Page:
I ween

In “When I was a lad”, from Gilbert & Sullivan’s HMS Pinafore (1878), Sir Joseph Porter, the First Lord of the Admiralty, sings:

Of legal knowledge I acquired such a grip
That they took me into the partnership.
And that junior partnership, I ween,
Was the only ship that I ever had seen.

A still from the 2017 Stratford Festival performance of this song; you can watch a YouTube video of the this performance here

It came by on my iTunes a couple days ago, causing me to realize that the only occurrences of the verb ween — meaning, to judge from the context, something like ‘think, believe’ — that I can recall having experienced were in parenthetical I ween in G&S operetttas.  Notably, in Pinafore, which I’ve been listening to (or watching, or assisting in productions of) for over 60 years, but also in this couplet in “Kind sir, you cannot have the heart”, from The Gondoliers, so memorable to me because of its potential for queer wordplay:

Oh, ’tis a glorious thing, I ween,
To be a regular Royal Queen

But what of this strange, stilted-sounding verb that seems to occur only in parenthetical I ween?

It once was an everyday verb. But then it pretty much dropped out of use, except as a deliberate archaism (NOAD, archaism sense c: ‘the use or conscious imitation of very old or old-fashioned styles or features in language or art’), and then mostly in I ween (serving as a kind of formula).

OED2 has quite an extensive entry — sampled below — for the verb ween, going back to Old English, but with most of the subentries marked as obsolete. (The entry was first published in 1926; it’s in the middle of a wholesale revision, with the latest version published online on March 2021.) The verb historically had the forms ween (both PRS and BSE), weened, and weening (all with various spellings), plus a few exx. of Pres3Sg weeneth, but no examples of Pres3Sg weens; over the years I ween seems to have become the predominant form.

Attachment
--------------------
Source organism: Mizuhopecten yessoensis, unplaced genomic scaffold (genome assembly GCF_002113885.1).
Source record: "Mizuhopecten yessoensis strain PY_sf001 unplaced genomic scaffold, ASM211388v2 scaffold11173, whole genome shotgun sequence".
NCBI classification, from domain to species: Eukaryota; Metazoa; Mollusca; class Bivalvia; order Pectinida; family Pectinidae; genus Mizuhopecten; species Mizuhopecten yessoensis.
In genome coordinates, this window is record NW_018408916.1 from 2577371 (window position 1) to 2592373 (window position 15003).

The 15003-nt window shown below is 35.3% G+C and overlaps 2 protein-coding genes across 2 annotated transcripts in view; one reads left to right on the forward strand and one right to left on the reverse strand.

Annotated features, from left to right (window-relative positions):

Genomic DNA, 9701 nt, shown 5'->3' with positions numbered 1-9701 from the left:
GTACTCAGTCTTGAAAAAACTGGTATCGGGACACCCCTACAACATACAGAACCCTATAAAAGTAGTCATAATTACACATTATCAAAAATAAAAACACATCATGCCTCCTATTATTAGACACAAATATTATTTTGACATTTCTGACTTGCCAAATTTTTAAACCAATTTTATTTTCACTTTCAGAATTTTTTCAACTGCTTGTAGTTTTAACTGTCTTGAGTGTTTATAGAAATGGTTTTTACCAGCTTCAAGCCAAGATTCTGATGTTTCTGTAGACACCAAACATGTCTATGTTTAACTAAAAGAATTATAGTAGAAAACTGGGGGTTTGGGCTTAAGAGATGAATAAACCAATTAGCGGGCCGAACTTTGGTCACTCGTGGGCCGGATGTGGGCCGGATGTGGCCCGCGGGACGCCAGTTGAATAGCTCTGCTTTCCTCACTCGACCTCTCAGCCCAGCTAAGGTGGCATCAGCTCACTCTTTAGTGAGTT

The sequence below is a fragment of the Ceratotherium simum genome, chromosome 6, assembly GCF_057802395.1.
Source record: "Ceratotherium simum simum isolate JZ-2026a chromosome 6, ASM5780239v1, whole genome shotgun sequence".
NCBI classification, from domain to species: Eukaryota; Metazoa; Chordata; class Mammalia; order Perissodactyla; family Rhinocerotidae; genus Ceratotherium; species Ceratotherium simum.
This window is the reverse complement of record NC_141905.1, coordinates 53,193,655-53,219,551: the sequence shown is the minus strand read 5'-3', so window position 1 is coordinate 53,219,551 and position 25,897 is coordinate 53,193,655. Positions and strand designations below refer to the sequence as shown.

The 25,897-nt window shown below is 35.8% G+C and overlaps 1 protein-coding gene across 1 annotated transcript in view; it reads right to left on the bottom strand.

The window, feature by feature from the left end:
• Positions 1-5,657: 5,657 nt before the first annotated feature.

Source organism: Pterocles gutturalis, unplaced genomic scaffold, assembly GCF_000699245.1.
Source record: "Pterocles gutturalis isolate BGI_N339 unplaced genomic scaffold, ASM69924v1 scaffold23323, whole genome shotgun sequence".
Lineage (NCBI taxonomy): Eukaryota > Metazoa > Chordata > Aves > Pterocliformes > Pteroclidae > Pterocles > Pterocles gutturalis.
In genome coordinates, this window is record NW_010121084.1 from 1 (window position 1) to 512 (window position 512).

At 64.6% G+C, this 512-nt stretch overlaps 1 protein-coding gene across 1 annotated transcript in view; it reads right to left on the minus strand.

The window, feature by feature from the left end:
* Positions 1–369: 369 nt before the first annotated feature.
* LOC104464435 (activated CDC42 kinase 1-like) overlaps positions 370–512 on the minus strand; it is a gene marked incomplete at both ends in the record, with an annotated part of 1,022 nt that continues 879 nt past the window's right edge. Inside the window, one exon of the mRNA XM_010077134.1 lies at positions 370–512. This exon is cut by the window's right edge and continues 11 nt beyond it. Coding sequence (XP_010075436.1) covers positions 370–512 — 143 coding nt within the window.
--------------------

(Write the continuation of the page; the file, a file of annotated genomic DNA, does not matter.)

A sampling from the ween material that is treated as now merely archaic (with examples that are relatively recent — 19th-century, like the G&S quotes; the current version of the entry has no 20th-century examples):

Obsolete exc. archaic.

1. transitive. In regard to what is present or past: To think, surmise, suppose, conceive, believe, consider. In Middle English often with well.

a. Const. object-clause, with or without that. [exx.: 1805 W. Scott Lay of Last Minstrel iii. xxxi. 89 Some said that there were thousands ten; And others weened that it was nought, But Leven clans, or Tynedale men. 1838 E. B. Browning Deserted Garden xii Though never a dream the roses sent Of science or love’s compliment, I ween they smelt as sweet.]

… g.  elliptical or absol. Usually with adverb or conj. (asthanwhen, etc.). [exx.: 1808 W. Scott Marmion i. xxii. 42 Even our good chaplain, as I ween, Since our last siege, we have not seen. 1850 E. B. Browning House of Clouds viii Named as Fancy weeneth.]

h. used parenthetically (esp. in  I ween) rather than as governing the sentence. In verse often a mere tag. [exx.: 1835 E. Bulwer-Lytton Rienzi I. i. v. 86 And never, I ween well, had she greater need of true friends than now. 1842 R. H. Barham Ingoldsby Penance! in  Ingoldsby Legends 2nd Ser. 91 A stalwart knight, I ween, was he.]

2. … c. With infinitive, present or perfect, with or without to …: To expect, hope, wish; to purpose, intend, be minded. [ex.: 1667 J. Milton Paradise Lost vi. 86 They weend That self same day by fight, or by surprize To win the Mount of God.]

d. elliptical with adverb (e.g. least), or conj. (ere, sooner, than, etc.), instead of infinitive or object-clause. [ex.: 1814 H. F. Cary tr. Dante Vision III. xxxi. 53 Round I turned With purpose of my lady to inquire..But answer found from other than I weened.]

(The examples here are predominantly I ween, but there are three of ween(e)d and one of weeneth.)

3 Responses to “I ween”

  1. Robert Coren Says:

    But then it pretty much dropped out of use, except as a deliberate archaism

    Which, conveniently, rhymes with a good many useful English words.

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